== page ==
Yeah, it’s an honor to be here and it’s with great pleasure that I’m working with you

and supporting Y Earth community and all of the digital marketing strategy and just overall

online presence for the Y Earth brand.

There’s incredible things in the works, there’s incredible things that you’ve already done

and published and this is a key time for sustainability to be front of consciousness for people.

And I think a lot of people are really yearning and thirsting for that level of connection.


It’s so interesting to me that on one level, somebody can look at you and look at Earth Coast

and CO digital marketing, video live streaming events, these kind of checklists of skill sets

and value ads for companies, for universities, for municipalities, for NGOs.

And what I think can sometimes be missed is that under all of that is a profound understanding

of the importance of storytelling in these times in particular, in the context of the 21st century,

the Anthropocene, a time when we have to mobilize the forces of stewardship and sustainability

throughout culture.

And I was hoping you might just share a little with us about your approach when it comes

to that storytelling.

Yeah, absolutely.

Storytelling is the key central focus of video production and just overall engagement.

That’s really what gets an audience to care about the subject of whatever you’re talking


And that could be your product or service, or it could be a new objective that you’re

rolling out, or it could be a new event that you’re launching.

And the story, the reasoning behind why that particular event or service exists, why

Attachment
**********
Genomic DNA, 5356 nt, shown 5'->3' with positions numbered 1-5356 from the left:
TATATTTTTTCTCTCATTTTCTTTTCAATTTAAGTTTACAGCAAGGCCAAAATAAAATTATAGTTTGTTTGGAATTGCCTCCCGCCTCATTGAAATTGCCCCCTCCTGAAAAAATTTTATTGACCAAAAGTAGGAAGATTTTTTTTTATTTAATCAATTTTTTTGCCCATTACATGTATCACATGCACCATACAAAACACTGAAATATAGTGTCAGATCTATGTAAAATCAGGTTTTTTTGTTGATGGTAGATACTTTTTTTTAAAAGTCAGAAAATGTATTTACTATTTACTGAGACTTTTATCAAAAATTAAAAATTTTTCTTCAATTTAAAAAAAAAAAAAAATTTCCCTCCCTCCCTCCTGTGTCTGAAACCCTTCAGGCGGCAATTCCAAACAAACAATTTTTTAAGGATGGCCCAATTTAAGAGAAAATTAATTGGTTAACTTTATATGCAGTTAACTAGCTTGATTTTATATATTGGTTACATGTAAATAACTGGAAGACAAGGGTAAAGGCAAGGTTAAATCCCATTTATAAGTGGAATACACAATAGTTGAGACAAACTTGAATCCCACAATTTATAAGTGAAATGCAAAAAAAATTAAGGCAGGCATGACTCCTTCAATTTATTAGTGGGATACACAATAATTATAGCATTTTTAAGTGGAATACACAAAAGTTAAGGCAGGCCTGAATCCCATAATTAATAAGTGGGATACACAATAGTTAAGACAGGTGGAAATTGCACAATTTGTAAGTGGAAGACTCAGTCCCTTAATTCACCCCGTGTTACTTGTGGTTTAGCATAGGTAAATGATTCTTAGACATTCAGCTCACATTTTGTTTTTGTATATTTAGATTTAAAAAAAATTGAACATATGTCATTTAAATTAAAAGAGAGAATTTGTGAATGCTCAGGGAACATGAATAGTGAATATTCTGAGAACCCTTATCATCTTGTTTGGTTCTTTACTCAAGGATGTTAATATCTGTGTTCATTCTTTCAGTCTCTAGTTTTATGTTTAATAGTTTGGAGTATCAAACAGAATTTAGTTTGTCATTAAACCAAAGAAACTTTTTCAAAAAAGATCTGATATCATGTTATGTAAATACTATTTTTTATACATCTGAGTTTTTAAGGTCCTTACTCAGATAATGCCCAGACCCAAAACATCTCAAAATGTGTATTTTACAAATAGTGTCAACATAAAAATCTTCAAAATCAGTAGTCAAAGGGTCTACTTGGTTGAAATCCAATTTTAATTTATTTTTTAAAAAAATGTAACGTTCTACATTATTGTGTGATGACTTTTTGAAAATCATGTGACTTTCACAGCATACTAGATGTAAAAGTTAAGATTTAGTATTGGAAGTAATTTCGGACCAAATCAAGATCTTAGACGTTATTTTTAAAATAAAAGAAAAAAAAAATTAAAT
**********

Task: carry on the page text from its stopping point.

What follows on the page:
you care about it being brought into the marketplace, into the world is so critical.

And there are certain things that I get strategizing with clients on in terms of including marketing

language around to make sure that it captures that level of attention.

But the most important thing is the values and the mission.

And for that not to be cast aside in this kind of marketing development process, that that

actually is what is going to get a person to watch a video or read a blog post and see

themselves connecting with the storyline, knowing that they’re supporting something larger

than themselves.

That’s something that I think most of us really want more of an audience is the understanding

that we are a part of something larger than ourselves, that we are contributing to something

larger than ourselves.

And right now mainly that is nature and the planet and the home that we all have it.

That’s a beautiful one.

Yeah, what the word that really comes to mind with all of that is authenticity that, you

know, look, most of us are of an age when we’ve been bombarded with advertising and marketing

basically our entire lives.

And in a sense we’ve become a bit savvy because of that.

And can kind of see through the veneer, the superficial that I would say has been the

norm through most of the 20th century.

And now that we’re getting into the 21st, what seems to be emerging in a big way is that

it’s really about authenticity.

It is about being authentic and most importantly providing results, delivering results.

And so there is a focus now, I think, for a lot of these companies to actually quantify

these things, which is wonderful to see because I think in the past and to some extent even

right now there is a certain level of greenwashing that’s going on where people are just trying

to jump on this bandwagon of sustainability being the hot new thing and it’s like how

can we spin whatever we’re doing to kind of cater and get the attention of this market.

And I think those particular companies and people are being seen right through very quickly

these days because they’re up against companies who really are doing the work.

They’re up against companies who can quantify that they’re sustainably fishing in Patagonia

or the fact that they are tracking all of their resources that are coming in to make a certain

product and know exactly where it came from and can share that story.

And if you approach sustainability from that perspective within your organization where

it really is this larger sustainability objective, there are some incredible stories inherently

at every junction of supply chain at every meeting that you hold around it.

That all adds up to really great content that you can be producing for your company that